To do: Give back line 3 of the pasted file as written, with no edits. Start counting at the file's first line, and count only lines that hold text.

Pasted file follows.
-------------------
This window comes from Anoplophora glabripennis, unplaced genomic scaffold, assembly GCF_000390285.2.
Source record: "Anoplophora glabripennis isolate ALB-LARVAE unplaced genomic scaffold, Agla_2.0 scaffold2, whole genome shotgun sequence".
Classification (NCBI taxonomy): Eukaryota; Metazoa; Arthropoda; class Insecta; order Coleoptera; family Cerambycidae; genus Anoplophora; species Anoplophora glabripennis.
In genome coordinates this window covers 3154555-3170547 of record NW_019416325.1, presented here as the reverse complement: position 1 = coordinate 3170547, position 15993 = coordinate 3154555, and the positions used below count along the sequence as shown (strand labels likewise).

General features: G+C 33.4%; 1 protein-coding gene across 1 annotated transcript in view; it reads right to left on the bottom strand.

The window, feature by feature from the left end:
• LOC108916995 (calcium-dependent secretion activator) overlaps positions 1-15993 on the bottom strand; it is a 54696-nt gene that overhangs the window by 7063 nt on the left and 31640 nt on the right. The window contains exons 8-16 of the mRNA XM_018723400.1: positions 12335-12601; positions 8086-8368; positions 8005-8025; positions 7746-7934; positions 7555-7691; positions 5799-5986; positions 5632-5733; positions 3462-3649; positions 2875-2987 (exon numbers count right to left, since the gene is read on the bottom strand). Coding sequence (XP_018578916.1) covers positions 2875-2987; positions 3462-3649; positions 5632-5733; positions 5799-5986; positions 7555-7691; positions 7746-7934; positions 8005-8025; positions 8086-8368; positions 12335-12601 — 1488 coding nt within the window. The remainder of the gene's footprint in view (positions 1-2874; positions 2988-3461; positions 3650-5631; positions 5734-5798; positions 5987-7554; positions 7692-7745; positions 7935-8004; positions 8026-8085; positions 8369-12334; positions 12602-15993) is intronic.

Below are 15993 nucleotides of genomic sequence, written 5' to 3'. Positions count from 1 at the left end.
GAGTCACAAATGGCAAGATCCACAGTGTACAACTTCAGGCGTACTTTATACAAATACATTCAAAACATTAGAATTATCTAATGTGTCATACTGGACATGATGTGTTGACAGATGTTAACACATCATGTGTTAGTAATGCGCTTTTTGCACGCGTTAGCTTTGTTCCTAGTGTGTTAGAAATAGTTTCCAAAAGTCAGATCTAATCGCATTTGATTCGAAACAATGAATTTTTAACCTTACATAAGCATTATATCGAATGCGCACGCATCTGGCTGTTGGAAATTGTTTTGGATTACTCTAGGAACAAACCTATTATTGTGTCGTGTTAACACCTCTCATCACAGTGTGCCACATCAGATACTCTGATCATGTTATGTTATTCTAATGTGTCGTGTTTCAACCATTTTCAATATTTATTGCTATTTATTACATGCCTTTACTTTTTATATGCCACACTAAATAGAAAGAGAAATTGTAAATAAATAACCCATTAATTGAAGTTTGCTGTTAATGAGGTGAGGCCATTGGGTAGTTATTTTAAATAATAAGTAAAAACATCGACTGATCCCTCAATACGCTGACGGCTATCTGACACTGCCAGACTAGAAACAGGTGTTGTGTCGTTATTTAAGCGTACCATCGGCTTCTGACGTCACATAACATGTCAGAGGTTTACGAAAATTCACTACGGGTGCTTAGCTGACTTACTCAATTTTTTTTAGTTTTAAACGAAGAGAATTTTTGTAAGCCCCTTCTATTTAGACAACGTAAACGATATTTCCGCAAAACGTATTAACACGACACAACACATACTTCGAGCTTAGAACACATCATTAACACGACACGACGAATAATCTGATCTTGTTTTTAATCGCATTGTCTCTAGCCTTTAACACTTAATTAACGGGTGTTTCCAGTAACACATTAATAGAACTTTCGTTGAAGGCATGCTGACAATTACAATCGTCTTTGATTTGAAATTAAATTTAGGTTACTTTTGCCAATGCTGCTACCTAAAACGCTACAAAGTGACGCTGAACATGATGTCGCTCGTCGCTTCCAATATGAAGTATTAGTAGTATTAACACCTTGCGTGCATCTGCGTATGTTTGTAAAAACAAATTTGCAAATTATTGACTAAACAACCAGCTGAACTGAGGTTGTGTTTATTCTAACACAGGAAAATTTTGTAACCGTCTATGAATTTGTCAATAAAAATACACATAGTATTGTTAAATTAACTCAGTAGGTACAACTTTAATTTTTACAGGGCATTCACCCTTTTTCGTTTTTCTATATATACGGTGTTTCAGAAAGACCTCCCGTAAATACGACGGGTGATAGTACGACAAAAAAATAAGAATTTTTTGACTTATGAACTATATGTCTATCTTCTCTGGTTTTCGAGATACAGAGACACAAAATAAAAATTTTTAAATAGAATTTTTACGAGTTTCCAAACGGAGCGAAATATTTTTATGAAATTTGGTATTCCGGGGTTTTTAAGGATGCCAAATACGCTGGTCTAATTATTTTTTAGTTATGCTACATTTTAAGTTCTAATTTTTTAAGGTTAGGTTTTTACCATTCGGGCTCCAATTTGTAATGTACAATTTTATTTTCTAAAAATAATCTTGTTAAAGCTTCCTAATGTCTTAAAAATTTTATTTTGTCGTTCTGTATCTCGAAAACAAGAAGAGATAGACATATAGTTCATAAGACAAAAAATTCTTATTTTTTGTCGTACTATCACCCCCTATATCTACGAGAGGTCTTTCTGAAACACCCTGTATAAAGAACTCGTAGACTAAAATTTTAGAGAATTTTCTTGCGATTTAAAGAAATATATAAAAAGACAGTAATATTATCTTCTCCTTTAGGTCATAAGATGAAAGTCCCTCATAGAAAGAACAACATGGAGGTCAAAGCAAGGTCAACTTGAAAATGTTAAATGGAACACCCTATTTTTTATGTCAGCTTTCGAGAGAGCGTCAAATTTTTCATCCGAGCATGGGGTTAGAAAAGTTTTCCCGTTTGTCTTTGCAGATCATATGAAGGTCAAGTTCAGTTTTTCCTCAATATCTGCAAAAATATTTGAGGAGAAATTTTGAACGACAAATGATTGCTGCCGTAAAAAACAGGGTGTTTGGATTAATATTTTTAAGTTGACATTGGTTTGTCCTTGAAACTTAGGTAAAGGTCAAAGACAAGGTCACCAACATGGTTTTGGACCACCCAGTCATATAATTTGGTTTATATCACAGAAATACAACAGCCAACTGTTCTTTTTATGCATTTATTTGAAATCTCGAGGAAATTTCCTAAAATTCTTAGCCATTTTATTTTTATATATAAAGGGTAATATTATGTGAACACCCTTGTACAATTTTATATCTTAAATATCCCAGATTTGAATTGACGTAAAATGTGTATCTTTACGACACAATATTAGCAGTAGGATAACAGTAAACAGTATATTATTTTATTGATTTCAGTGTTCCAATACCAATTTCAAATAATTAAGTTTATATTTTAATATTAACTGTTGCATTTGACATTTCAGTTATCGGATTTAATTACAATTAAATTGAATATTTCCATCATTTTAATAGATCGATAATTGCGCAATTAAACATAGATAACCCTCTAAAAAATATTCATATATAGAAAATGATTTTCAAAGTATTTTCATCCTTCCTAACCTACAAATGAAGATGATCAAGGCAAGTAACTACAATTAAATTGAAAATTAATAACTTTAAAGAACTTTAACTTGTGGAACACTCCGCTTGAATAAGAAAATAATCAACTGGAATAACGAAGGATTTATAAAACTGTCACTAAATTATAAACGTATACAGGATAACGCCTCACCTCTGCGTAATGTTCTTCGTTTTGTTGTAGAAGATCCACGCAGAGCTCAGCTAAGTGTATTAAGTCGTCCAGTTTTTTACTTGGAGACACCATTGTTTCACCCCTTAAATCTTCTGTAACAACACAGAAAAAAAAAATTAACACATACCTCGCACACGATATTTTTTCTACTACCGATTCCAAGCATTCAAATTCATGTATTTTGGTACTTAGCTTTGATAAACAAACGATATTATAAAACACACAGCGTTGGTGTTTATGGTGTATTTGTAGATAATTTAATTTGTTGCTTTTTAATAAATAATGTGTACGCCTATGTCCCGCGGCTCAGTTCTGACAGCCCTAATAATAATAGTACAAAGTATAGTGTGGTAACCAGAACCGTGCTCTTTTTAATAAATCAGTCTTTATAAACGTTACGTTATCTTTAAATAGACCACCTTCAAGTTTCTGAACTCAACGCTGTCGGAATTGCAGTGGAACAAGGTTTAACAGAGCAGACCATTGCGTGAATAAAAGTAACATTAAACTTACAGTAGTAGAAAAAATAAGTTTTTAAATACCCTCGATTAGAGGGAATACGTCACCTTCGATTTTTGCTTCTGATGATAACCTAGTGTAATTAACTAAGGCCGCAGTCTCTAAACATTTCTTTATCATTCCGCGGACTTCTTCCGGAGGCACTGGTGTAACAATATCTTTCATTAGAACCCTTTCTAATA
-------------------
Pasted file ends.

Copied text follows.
Classification (NCBI taxonomy): Eukaryota; Metazoa; Arthropoda; class Insecta; order Coleoptera; family Cerambycidae; genus Anoplophora; species Anoplophora glabripennis.